French move against radicalisation (Column: Spy’s Eye)
The French Parliament passed a historic legislation on February 16 to curb the threat posed to the nation by Islamic radicals — the Act included a section named after Samuel Paty, the Paris schoolteacher who was beheaded by a fanatic Muslim last October just because he had made a mention of a cartoon on Prophet Mohammad in his lecture on social science.
Without mentioning the word Muslim or Islam, the Act prescribes punishment for anybody who passed on information about a potential target of Islamic radicals, mandates an oversight on what the madrasas were doing and demands adherence to the French values of secularism, democracy and freedom. Islam is the second largest ‘faith’ practised in France and it is noteworthy that Islamic radicals have become a problem in those European nations that had colonised Muslim countries once — in the case of France it was also known that a large number of Muslim youth had gone to Syria to join in the ‘war on terror’ which was essentially a combat between the revivalist Islam preached by the radicals and the US-led West.
Islamic radicals carry the historical legacy of the Ulema-led ‘Wahhabi’ movement of the 19th century that had given a call for Jehad against the Western powers encroaching on ‘Muslim lands’ — in Algeria, Arabia and India — as also for going back to the fundamentals that prevailed in the golden period of the Pious Caliphs from which, according to the protagonists of that Jehad, Muslims and their rulers had deflected causing the political decline of Islam. In the theatres of the ‘war on terror’ and elsewhere, radicalised forces are taking on the US-led West and their closest allies, including Israel and even Saudi Arabia.
The masterminds behind them find it easy to create faith-based motivation for unleashing terror — the motivation that drives terrorism proves, in this case, strong enough to produce suicide bombers. The democratic countries have to unitedly deal with this global threat and also work on the saner sections of the Muslim world to come out with proclamations against the invoking of Jehad for solving any political issues in today’s times.
India is at the receiving end of this geo-political rise of violence at the hands of Islamic extremists over many years — ever since the launch of cross-border terrorism in Kashmir in the early Nineties by the Pak Army-ISI axis that took advantage of the success of Afghan Jehad for replicating that strategy in Kashmir and began pumping in battle-hardened Mujahideen into the Valley from across the LOC. Subversion in Kashmir was started in the name of Islam — the earlier slogans of plebiscite and Azadi were pushed behind — and the ouster of Kashmiri Pandits from the Valley by the ISI-guided Islamic militants became a major part of the new plan.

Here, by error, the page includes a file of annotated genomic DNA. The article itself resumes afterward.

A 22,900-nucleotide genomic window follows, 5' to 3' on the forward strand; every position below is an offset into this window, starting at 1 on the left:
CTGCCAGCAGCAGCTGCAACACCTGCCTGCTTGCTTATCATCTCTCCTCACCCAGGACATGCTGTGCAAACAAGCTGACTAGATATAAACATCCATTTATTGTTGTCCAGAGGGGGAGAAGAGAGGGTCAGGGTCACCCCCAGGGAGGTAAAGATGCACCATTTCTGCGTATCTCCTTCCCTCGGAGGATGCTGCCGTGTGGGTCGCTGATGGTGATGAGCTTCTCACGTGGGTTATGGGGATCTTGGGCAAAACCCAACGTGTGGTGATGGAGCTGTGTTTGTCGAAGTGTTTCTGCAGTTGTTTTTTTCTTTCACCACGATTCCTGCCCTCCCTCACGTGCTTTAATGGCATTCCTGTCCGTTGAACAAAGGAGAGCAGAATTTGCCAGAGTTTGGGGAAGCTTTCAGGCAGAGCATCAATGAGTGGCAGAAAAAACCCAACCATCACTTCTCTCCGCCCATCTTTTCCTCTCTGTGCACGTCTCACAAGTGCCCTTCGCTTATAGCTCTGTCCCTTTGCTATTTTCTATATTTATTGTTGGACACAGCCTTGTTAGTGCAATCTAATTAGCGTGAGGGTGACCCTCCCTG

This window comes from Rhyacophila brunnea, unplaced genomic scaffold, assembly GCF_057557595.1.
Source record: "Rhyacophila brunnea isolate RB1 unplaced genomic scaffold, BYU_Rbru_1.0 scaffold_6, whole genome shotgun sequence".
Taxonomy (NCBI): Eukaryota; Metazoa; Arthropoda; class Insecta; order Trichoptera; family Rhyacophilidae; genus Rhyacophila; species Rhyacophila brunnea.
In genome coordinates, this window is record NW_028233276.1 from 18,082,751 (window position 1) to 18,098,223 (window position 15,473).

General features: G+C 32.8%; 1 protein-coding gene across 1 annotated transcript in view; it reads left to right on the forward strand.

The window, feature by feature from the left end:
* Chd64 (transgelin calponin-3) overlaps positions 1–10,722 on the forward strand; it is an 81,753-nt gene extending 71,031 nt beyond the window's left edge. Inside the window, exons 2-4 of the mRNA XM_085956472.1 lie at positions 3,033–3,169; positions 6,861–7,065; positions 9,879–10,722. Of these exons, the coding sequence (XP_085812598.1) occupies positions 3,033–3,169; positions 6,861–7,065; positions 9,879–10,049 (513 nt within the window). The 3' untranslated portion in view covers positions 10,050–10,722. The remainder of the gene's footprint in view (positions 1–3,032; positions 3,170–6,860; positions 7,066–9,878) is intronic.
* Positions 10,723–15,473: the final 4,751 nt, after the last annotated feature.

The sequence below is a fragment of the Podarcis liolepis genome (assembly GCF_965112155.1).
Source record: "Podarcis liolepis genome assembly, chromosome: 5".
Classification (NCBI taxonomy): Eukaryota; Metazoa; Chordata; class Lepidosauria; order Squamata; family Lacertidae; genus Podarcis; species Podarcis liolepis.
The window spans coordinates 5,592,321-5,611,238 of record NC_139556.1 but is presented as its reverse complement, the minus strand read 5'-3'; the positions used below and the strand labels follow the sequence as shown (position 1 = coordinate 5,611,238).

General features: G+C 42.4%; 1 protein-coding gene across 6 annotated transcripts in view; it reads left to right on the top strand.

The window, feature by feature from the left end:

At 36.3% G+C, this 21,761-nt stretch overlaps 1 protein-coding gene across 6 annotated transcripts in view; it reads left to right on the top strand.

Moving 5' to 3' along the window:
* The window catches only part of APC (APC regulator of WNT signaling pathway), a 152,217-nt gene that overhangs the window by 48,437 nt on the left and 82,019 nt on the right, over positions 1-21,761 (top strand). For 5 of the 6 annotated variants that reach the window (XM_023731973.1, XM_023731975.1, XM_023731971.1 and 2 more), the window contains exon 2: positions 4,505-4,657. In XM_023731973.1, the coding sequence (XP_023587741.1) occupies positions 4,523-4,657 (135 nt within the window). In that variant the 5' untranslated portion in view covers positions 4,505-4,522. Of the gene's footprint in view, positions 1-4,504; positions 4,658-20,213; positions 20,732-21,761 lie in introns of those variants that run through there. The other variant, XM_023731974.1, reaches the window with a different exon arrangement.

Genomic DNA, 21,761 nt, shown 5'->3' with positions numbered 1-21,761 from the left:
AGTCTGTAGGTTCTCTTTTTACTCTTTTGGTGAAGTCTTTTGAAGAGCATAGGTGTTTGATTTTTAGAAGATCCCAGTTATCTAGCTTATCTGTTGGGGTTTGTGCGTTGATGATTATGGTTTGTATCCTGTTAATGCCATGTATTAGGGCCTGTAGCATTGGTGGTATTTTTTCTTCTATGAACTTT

Pakistan has been using the Hizbul Mujahideen, Lashkar-e-Toiba and Jaish-e-Mohammad outfits fostered by it for India-specific offensive. Subsequently, Pakistan also used the Islamic radicals of Al-Qaeda-Taliban and ISIS who were on the forefront of the ‘war on terror’ that had followed 9/11.
Pakistan has withstood the pressure of the world community calling it to stop harbouring Islamic militants and with its deep military collusion with China on the one hand and the change in US Presidency on the other — President Donald Trump had stopped financial aid to Pakistan — it has felt encouraged to step up cross-border terrorism against India, particularly in the period following the abrogation of Art 370 by the Government of India. India has to use diplomacy and Intelligence exchange with friendly countries to supplement the efforts at home to counter terrorism in Kashmir and elsewhere with full armed might.
A matter of grave concern for India in recent times is the constant attempt being made by the Pak agencies through their agents and acolytes to destabilise the domestic scene in India by instigating communal disharmony and exploiting it to create militancy.
India’s history of Partition violence made it vulnerable to communal conflicts and the attitude of the leadership of the minority community in seeking a ‘share’ in the political power beyond the democratic electoral process based on ‘one man one vote’, kept the pot boiling, making it easy for the Islamic state of Pakistan to fish in this country’s troubled waters. In the North, the Students Islamic Movement of India (SIMI) formed by an AMU-based leader of the Jamaat-e-Islami became, after a passage of time, an anchor of Islamic militancy with its offspring, Indian Mujahideen (IM), attracting notice for indulging in terrorist violence.